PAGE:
The surprising connection between coffee and temporary noise-induced hearing loss

Stand too close to fireworks, subway trains or rock concerts and you’ll exceed the level we can sustain before risking hearing loss: about 90 – 95 dB. And according to a new JAMA study, your chances of recovering from temporarily impaired hearing are reduced by caffeine.


It is commonly known that exposing the ear to loud noises can result in temporary hearing reduction, which is usually reversible in the first 72 hours after exposure. In a recent study (albeit of Guinea pigs rather than humans), two groups of guinea pigs were exposed to loud music – one group had been given caffeine before the music started, the other group had not.  The non-caffeine group were the first to make a full hearing recovery.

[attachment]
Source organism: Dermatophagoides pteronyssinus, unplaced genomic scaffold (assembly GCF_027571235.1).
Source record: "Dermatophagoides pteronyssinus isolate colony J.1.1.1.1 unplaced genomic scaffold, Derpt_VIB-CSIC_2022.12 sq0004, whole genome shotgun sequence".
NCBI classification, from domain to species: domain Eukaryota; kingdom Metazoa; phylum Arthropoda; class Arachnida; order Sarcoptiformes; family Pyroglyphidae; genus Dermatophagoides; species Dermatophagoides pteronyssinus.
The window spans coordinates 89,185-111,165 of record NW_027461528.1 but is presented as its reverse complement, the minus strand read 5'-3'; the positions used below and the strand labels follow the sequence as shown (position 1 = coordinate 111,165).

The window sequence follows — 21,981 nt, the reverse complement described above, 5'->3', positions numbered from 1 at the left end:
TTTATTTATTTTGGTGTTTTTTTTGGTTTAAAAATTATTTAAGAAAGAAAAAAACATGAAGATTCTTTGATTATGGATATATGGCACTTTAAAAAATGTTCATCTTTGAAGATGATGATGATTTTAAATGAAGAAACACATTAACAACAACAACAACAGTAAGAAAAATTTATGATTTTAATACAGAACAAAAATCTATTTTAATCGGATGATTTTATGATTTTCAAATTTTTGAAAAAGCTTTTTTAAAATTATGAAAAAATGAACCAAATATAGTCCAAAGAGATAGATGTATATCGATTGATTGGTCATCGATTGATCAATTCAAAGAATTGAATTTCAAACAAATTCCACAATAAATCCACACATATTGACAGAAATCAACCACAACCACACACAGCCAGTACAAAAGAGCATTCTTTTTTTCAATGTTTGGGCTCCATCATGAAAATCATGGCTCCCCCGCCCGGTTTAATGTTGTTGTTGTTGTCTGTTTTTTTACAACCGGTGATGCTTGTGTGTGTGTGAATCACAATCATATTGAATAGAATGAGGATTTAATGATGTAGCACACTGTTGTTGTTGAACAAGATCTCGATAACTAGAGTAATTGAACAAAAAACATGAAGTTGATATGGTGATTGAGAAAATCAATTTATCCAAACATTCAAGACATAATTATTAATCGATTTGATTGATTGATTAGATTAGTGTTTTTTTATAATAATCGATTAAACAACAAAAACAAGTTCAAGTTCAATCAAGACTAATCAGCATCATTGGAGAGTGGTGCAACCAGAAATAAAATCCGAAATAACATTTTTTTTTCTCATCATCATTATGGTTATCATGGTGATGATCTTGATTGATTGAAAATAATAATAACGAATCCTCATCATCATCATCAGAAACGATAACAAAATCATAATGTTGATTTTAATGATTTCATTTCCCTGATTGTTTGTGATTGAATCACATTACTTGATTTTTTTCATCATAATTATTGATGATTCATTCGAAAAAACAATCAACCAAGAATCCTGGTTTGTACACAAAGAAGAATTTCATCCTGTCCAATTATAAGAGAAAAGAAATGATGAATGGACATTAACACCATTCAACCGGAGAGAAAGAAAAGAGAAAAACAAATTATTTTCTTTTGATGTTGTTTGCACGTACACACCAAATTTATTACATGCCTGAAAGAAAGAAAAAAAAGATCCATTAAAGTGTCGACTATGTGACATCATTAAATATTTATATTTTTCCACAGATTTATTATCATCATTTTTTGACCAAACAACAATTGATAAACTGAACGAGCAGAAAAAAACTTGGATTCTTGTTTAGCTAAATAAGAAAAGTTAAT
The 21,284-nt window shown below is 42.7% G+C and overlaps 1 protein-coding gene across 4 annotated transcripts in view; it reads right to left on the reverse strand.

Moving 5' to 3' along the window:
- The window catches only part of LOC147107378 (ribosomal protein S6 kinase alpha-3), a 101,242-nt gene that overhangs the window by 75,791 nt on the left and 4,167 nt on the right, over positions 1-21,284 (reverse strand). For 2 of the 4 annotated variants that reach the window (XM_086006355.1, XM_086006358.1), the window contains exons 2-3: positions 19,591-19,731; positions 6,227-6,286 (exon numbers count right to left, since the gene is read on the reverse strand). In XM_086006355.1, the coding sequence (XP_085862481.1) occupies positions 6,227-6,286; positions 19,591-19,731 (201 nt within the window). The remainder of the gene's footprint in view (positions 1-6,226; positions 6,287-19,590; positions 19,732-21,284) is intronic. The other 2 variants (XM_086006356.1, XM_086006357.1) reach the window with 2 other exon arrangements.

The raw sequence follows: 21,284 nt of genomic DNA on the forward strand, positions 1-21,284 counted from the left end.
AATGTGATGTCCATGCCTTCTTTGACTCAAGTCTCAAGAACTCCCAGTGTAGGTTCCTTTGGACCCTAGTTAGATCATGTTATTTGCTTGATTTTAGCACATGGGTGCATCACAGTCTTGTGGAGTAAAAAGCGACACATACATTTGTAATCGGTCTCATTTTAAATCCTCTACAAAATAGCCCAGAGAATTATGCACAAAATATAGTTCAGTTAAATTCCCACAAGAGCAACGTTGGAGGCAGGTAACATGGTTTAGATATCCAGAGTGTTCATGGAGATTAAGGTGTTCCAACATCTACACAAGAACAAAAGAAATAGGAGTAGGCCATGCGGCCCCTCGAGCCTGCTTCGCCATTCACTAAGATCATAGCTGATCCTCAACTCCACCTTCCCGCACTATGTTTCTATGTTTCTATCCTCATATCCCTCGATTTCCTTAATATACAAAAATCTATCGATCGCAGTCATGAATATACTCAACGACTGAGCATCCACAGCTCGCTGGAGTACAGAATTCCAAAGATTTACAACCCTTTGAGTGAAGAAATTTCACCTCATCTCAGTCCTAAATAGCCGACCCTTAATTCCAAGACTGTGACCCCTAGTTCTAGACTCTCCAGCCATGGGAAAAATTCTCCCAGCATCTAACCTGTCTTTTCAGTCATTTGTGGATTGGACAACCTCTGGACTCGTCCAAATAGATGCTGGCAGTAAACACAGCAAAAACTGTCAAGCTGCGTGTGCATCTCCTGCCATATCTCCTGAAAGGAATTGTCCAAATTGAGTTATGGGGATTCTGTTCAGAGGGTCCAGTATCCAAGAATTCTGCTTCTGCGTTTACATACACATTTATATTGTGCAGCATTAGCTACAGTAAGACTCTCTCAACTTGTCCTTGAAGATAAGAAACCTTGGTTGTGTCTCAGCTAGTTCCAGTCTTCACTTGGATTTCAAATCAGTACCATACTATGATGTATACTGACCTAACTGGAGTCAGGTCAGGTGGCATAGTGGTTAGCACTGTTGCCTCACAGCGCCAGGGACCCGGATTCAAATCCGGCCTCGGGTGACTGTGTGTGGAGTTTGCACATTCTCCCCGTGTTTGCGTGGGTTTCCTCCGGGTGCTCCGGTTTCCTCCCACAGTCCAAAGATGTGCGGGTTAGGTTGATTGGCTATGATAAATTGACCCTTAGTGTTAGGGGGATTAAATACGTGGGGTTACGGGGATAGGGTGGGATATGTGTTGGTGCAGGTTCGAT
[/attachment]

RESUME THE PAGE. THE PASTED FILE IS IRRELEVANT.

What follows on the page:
The researchers concluded that drinking caffeine after being exposed to loud noises poses more of a risk than benefit when it comes to a person’s hearing, but admitted that further research is required.


The National Institute on Deafness and Other Communication Disorders (NIDCD) found that around 15% of Americans aged 20-69 have hearing loss that may have been caused by exposure to loud noises. The good news is that this type of hearing loss can be prevented by reducing your exposure to loud noises, either by moving away from it or wearing earplugs.


We’d never tell you to stay away from a morning coffee – just stay away from loud noises while doing so!